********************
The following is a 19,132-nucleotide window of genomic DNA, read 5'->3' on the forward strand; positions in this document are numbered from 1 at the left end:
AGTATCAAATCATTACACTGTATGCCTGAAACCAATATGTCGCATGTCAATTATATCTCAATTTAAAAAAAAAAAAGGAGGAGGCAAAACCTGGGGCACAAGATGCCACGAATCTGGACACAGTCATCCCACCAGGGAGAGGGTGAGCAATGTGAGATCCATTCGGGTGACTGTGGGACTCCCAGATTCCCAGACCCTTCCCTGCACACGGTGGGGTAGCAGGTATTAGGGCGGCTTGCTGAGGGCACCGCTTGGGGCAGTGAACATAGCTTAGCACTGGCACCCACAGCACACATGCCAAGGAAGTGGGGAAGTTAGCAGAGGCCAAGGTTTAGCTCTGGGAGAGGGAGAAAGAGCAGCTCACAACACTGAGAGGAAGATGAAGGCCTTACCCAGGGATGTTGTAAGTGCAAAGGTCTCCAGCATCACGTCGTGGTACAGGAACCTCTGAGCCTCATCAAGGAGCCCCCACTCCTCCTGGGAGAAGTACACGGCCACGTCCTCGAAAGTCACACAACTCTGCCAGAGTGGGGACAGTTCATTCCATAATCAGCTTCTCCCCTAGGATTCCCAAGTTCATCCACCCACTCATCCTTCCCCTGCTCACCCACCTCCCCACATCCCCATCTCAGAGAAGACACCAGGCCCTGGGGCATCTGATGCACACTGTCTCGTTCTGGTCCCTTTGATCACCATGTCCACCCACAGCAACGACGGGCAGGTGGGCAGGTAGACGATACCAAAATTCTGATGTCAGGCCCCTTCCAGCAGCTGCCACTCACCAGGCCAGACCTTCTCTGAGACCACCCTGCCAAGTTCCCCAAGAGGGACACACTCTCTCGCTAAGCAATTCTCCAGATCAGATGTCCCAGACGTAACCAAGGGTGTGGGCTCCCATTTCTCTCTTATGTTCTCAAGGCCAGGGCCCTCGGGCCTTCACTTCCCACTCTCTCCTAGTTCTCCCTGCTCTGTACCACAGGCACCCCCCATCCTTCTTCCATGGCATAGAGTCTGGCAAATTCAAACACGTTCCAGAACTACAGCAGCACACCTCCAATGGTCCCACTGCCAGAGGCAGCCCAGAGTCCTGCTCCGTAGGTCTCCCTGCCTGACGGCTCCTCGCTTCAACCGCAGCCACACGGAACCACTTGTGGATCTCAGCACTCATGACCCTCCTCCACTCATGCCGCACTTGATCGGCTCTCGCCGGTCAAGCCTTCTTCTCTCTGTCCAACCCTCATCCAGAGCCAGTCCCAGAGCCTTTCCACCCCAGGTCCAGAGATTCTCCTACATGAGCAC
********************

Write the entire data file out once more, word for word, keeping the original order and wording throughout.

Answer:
The following is a 19,132-nucleotide window of genomic DNA, read 5'->3' on the forward strand; positions in this document are numbered from 1 at the left end:
AGTATCAAATCATTACACTGTATGCCTGAAACCAATATGTCGCATGTCAATTATATCTCAATTTAAAAAAAAAAAAGGAGGAGGCAAAACCTGGGGCACAAGATGCCACGAATCTGGACACAGTCATCCCACCAGGGAGAGGGTGAGCAATGTGAGATCCATTCGGGTGACTGTGGGACTCCCAGATTCCCAGACCCTTCCCTGCACACGGTGGGGTAGCAGGTATTAGGGCGGCTTGCTGAGGGCACCGCTTGGGGCAGTGAACATAGCTTAGCACTGGCACCCACAGCACACATGCCAAGGAAGTGGGGAAGTTAGCAGAGGCCAAGGTTTAGCTCTGGGAGAGGGAGAAAGAGCAGCTCACAACACTGAGAGGAAGATGAAGGCCTTACCCAGGGATGTTGTAAGTGCAAAGGTCTCCAGCATCACGTCGTGGTACAGGAACCTCTGAGCCTCATCAAGGAGCCCCCACTCCTCCTGGGAGAAGTACACGGCCACGTCCTCGAAAGTCACACAACTCTGCCAGAGTGGGGACAGTTCATTCCATAATCAGCTTCTCCCCTAGGATTCCCAAGTTCATCCACCCACTCATCCTTCCCCTGCTCACCCACCTCCCCACATCCCCATCTCAGAGAAGACACCAGGCCCTGGGGCATCTGATGCACACTGTCTCGTTCTGGTCCCTTTGATCACCATGTCCACCCACAGCAACGACGGGCAGGTGGGCAGGTAGACGATACCAAAATTCTGATGTCAGGCCCCTTCCAGCAGCTGCCACTCACCAGGCCAGACCTTCTCTGAGACCACCCTGCCAAGTTCCCCAAGAGGGACACACTCTCTCGCTAAGCAATTCTCCAGATCAGATGTCCCAGACGTAACCAAGGGTGTGGGCTCCCATTTCTCTCTTATGTTCTCAAGGCCAGGGCCCTCGGGCCTTCACTTCCCACTCTCTCCTAGTTCTCCCTGCTCTGTACCACAGGCACCCCCCATCCTTCTTCCATGGCATAGAGTCTGGCAAATTCAAACACGTTCCAGAACTACAGCAGCACACCTCCAATGGTCCCACTGCCAGAGGCAGCCCAGAGTCCTGCTCCGTAGGTCTCCCTGCCTGACGGCTCCTCGCTTCAACCGCAGCCACACGGAACCACTTGTGGATCTCAGCACTCATGACCCTCCTCCACTCATGCCGCACTTGATCGGCTCTCGCCGGTCAAGCCTTCTTCTCTCTGTCCAACCCTCATCCAGAGCCAGTCCCAGAGCCTTTCCACCCCAGGTCCAGAGATTCTCCTACATGAGCAC